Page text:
A full-grown Swissy Saint weighs about 130-200 lbs. As for height, 22-25 inches. This is a large dog, so you’ll have to ensure that it’s fed properly and trained.

Your dog’s growth depends on your quality of care, so treat it well, and it will grow!

What Is The Life Expectancy of the Swissy Saint?

Large dogs are known for having their short lifespans. The Swissy Saint has an average life expectancy of up to 8-10 years. This is lower than the average for large dog breeds.

Because of this, you’ll have to take them to the vet at an early age to spot any signs of health affecting issues (we’ll explain more of them later).

Intelligence, Temperament and Personality Traits of the Swissy Saint

You will find that the Swissy Saint is an even-tempered dog and is easy to train by a diligent and committed owner.

They are calm and aren’t nervous, meaning that they don’t feel the need to bark constantly, which is something your neighbors will thank you for!

When they do bark, you should see what they’re barking at. Swissy Saints make good watch dogs because they are alert and only bark when something is causing a disturbance.

Due to their calm temperament, they are respectful to even the smallest family member.

The Swissy Saint’s Diet

Swissy Saint puppies
The Swissy Saints have a jovial appearance.

Since giant dogs are expected to live up to 10 years or longer, the Swissy Saint needs around 4.5-6 cups of dry dog food a day.

This can cost you about $2.8-$3 daily and $80-$90 a month.

The Swissy Saint is a large dog, so you should expect it to try to get next to the table to eat table scraps.

This should only take up about 10% of their daily diet. Their favorite food is premium dry kibble, which provides the nutrients that make their fur bright.

Avoid feeding them fatty foods, moldy foods, chicken bones, raw meat, and salty snacks are not good meals for Swissy Saints.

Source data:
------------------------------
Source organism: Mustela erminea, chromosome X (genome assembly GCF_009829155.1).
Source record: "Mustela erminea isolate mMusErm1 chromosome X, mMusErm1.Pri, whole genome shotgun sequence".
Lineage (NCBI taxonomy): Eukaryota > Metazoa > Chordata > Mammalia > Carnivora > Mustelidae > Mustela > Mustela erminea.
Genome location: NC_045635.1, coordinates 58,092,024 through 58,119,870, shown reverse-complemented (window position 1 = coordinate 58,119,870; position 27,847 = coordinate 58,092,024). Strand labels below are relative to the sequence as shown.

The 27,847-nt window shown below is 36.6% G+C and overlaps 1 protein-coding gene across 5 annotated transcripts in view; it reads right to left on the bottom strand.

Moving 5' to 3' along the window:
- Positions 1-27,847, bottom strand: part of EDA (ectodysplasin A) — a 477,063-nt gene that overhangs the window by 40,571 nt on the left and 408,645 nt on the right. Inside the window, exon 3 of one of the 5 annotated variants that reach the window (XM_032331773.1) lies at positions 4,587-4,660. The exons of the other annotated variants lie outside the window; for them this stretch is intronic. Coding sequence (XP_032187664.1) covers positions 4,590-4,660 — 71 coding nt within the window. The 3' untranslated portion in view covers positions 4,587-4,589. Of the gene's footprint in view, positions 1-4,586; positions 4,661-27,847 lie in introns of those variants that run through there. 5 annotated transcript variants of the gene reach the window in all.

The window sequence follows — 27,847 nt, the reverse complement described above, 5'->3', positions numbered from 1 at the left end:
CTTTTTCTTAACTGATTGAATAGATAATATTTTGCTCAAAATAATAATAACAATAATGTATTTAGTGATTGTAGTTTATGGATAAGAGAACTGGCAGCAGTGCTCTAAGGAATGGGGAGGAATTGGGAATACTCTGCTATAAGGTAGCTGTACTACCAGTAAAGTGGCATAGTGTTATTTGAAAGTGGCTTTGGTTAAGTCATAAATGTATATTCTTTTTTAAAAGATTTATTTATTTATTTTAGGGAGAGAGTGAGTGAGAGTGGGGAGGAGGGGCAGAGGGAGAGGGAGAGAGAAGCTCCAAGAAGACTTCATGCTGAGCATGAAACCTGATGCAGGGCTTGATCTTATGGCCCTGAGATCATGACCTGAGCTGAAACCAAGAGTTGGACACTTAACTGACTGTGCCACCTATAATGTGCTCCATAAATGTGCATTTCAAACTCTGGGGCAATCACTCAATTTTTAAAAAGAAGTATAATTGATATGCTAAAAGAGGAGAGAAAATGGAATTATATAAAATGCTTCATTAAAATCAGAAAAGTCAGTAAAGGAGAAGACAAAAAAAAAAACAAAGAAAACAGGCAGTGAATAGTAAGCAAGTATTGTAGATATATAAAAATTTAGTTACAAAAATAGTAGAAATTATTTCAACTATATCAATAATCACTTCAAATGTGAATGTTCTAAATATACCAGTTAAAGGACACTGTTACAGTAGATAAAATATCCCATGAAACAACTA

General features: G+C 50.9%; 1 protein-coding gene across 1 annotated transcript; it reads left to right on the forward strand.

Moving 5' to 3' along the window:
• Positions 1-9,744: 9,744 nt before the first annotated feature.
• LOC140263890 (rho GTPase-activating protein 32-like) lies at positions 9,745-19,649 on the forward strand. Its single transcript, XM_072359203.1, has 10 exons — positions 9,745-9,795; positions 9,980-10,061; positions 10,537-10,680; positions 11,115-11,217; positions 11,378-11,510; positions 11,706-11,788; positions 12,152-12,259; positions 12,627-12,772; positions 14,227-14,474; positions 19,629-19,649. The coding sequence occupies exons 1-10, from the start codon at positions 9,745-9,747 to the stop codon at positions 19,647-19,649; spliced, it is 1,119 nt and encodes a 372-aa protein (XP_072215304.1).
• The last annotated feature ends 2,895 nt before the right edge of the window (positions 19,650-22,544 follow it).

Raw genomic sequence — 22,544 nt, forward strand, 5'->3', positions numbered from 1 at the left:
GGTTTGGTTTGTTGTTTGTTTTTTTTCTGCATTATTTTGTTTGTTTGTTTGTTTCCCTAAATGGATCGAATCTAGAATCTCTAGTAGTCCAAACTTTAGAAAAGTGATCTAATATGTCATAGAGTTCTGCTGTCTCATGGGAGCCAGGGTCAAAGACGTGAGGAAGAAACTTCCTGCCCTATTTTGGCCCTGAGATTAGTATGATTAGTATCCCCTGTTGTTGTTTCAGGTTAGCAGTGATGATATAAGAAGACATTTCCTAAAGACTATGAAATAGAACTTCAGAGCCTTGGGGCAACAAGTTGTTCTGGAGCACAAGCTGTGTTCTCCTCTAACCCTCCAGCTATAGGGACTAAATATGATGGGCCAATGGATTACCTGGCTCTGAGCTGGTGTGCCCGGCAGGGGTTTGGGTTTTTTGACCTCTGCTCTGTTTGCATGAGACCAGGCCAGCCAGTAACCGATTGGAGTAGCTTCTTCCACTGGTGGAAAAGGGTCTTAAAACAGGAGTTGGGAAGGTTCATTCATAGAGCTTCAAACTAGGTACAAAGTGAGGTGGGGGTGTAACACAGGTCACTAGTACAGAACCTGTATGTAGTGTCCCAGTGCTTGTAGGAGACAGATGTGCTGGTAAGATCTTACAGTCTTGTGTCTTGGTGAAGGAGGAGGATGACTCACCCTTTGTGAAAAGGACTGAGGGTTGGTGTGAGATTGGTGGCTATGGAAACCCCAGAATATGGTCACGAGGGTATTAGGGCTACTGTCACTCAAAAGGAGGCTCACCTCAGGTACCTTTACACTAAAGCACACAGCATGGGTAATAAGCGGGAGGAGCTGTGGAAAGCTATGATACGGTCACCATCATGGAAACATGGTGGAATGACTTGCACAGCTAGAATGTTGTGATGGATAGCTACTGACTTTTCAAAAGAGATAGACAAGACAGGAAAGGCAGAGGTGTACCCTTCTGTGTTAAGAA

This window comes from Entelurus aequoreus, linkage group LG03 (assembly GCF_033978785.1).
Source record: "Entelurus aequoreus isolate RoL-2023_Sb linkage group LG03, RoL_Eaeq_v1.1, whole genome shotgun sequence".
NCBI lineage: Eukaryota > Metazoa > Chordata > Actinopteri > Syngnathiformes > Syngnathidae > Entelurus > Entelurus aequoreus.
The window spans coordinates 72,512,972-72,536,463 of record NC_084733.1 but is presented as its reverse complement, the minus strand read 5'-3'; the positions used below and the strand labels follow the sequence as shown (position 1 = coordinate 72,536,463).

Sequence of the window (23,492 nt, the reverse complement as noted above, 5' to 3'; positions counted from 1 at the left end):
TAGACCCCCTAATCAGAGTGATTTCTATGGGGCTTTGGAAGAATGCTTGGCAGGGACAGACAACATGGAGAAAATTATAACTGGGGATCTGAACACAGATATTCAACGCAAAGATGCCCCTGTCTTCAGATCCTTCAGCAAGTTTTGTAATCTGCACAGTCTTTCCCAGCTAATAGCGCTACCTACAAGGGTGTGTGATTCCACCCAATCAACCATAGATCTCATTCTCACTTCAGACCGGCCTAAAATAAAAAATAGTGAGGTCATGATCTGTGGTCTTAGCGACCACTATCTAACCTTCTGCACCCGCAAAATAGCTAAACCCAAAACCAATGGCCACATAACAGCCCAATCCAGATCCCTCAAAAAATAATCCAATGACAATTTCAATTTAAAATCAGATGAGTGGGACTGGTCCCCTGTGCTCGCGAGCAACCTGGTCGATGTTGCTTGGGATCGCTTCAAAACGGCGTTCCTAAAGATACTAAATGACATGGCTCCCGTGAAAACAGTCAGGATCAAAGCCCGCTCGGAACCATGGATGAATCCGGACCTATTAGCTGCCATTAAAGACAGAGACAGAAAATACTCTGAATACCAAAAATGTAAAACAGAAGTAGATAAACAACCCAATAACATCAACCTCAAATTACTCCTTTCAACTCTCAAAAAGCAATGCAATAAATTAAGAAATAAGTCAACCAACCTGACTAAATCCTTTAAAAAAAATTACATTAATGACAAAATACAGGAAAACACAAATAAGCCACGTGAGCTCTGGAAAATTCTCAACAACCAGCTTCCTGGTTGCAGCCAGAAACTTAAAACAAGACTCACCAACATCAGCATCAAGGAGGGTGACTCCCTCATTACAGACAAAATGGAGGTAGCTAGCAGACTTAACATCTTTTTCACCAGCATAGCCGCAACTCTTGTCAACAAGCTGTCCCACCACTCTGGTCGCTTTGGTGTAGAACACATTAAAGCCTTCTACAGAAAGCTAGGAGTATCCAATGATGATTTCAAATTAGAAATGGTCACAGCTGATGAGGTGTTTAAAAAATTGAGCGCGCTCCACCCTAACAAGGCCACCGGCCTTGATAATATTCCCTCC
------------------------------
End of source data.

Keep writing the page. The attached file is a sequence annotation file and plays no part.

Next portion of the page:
Schedule your feeding schedule to about 3-4 times a day to ensure that they receive the right nutrition.

How Much Exercise Does a Swissy Saint Need?

Understand that the Swissy Saint is going to take some time to train. First-time owners might have some issues at first with this dog!

You will need a lot of perseverance and patience to train this dog correctly.

With a high energy level and a willingness to play and work. However, if left alone, they will try to lounge around the house as long as they can.

That’s why a clear exercising routine is crucial for Swissy Saints.

On average, they need to walk at least 8 miles a week. When exercising, try to limit your walks to 45 minutes of activity a day.

This will prevent your dog from becoming overweight, as they are already suspected to have hip dysplasia. You’ll want your Swissy Saint to have strong muscles and bones, so get them outside!

Due to their large size, an apartment is not a good idea. A home that has an expandable and enclosed yard will give them enough space to stretch and exercise.

Don’t be afraid to take your Swissy Saint to a dog park! Despite their large size, they are friendly dogs who like to interact with other animals.

Daily walks will help them socialize with other pets more and greet neighbors nearby.

Swissy Saint Health and Conditions

The Swissy Saint isn’t known for having diseases such as:

  • Hip Dysplasia
  • Epilepsy
  • Digestive Problems
  • Entropion
  • Wobbler’s Syndrome

Take your Swissy Saint to the vet at least 2-3 times a month. This is a large dog, but its diseases might not be apparent until they become adults.

To keep their health in check, you should also groom your dog. This will help create a wonderful bonding experience between you and them.

Their nails grow fast, so you’ll have to trim them with a grinder or a nail clipper to avoid splitting, cracking, or overgrowth.

Their ears must be checked regularly to avoid the buildup of wax or debris which could cause an infection. Their teeth need to be brushed regularly.

Grooming and taking care of your Swissy Saint will ensure that it doesn’t experience major health issues in the long run.

My Final Thoughts on the Swissy SaintSwissy Saint guide

Lastly, the Swissy Saint is a dog that you’ll love to have around your kids.

They are calm, quiet, and love to aid family members when they are in need (i.e., drowning, sick, or for general therapy).

Conclusively, we think that the Swissy Saint is a great dog for someone that wants a lifelong companion that will remain loyal to them and their family.